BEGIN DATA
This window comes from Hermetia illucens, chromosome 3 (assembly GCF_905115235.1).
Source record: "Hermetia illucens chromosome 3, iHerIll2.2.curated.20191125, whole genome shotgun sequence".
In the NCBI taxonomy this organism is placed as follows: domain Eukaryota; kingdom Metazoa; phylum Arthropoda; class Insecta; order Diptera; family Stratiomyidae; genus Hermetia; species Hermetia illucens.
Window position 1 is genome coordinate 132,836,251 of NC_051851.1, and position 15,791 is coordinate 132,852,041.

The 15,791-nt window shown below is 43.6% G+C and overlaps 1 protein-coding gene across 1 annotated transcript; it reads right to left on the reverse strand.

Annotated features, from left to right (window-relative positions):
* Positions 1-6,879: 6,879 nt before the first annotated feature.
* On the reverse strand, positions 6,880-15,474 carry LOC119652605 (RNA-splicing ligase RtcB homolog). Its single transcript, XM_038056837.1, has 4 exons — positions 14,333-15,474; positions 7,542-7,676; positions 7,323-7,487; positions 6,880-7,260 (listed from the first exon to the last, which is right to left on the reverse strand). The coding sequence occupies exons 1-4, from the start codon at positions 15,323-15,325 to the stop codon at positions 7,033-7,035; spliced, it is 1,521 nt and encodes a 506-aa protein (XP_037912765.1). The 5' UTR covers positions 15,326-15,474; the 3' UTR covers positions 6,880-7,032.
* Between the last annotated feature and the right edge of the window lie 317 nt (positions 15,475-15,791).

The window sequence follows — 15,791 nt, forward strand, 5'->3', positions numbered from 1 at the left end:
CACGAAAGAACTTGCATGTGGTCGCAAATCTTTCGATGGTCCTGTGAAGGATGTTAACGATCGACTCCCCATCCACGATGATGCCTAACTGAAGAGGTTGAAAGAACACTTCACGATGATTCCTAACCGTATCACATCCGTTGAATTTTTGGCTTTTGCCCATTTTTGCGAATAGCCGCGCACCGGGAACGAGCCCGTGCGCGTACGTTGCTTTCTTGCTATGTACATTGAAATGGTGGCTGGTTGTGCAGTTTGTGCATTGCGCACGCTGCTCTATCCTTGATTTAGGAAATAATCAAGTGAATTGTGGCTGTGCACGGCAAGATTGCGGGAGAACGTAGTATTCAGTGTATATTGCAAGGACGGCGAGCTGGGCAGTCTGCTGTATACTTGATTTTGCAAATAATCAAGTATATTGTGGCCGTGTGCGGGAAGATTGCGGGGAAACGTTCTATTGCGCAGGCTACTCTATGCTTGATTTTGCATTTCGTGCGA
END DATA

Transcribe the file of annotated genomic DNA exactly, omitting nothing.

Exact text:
This window comes from Hermetia illucens, chromosome 3 (assembly GCF_905115235.1).
Source record: "Hermetia illucens chromosome 3, iHerIll2.2.curated.20191125, whole genome shotgun sequence".
In the NCBI taxonomy this organism is placed as follows: domain Eukaryota; kingdom Metazoa; phylum Arthropoda; class Insecta; order Diptera; family Stratiomyidae; genus Hermetia; species Hermetia illucens.
Window position 1 is genome coordinate 132,836,251 of NC_051851.1, and position 15,791 is coordinate 132,852,041.

The 15,791-nt window shown below is 43.6% G+C and overlaps 1 protein-coding gene across 1 annotated transcript; it reads right to left on the reverse strand.

Annotated features, from left to right (window-relative positions):
* Positions 1-6,879: 6,879 nt before the first annotated feature.
* On the reverse strand, positions 6,880-15,474 carry LOC119652605 (RNA-splicing ligase RtcB homolog). Its single transcript, XM_038056837.1, has 4 exons — positions 14,333-15,474; positions 7,542-7,676; positions 7,323-7,487; positions 6,880-7,260 (listed from the first exon to the last, which is right to left on the reverse strand). The coding sequence occupies exons 1-4, from the start codon at positions 15,323-15,325 to the stop codon at positions 7,033-7,035; spliced, it is 1,521 nt and encodes a 506-aa protein (XP_037912765.1). The 5' UTR covers positions 15,326-15,474; the 3' UTR covers positions 6,880-7,032.
* Between the last annotated feature and the right edge of the window lie 317 nt (positions 15,475-15,791).

The window sequence follows — 15,791 nt, forward strand, 5'->3', positions numbered from 1 at the left end:
CACGAAAGAACTTGCATGTGGTCGCAAATCTTTCGATGGTCCTGTGAAGGATGTTAACGATCGACTCCCCATCCACGATGATGCCTAACTGAAGAGGTTGAAAGAACACTTCACGATGATTCCTAACCGTATCACATCCGTTGAATTTTTGGCTTTTGCCCATTTTTGCGAATAGCCGCGCACCGGGAACGAGCCCGTGCGCGTACGTTGCTTTCTTGCTATGTACATTGAAATGGTGGCTGGTTGTGCAGTTTGTGCATTGCGCACGCTGCTCTATCCTTGATTTAGGAAATAATCAAGTGAATTGTGGCTGTGCACGGCAAGATTGCGGGAGAACGTAGTATTCAGTGTATATTGCAAGGACGGCGAGCTGGGCAGTCTGCTGTATACTTGATTTTGCAAATAATCAAGTATATTGTGGCCGTGTGCGGGAAGATTGCGGGGAAACGTTCTATTGCGCAGGCTACTCTATGCTTGATTTTGCATTTCGTGCGA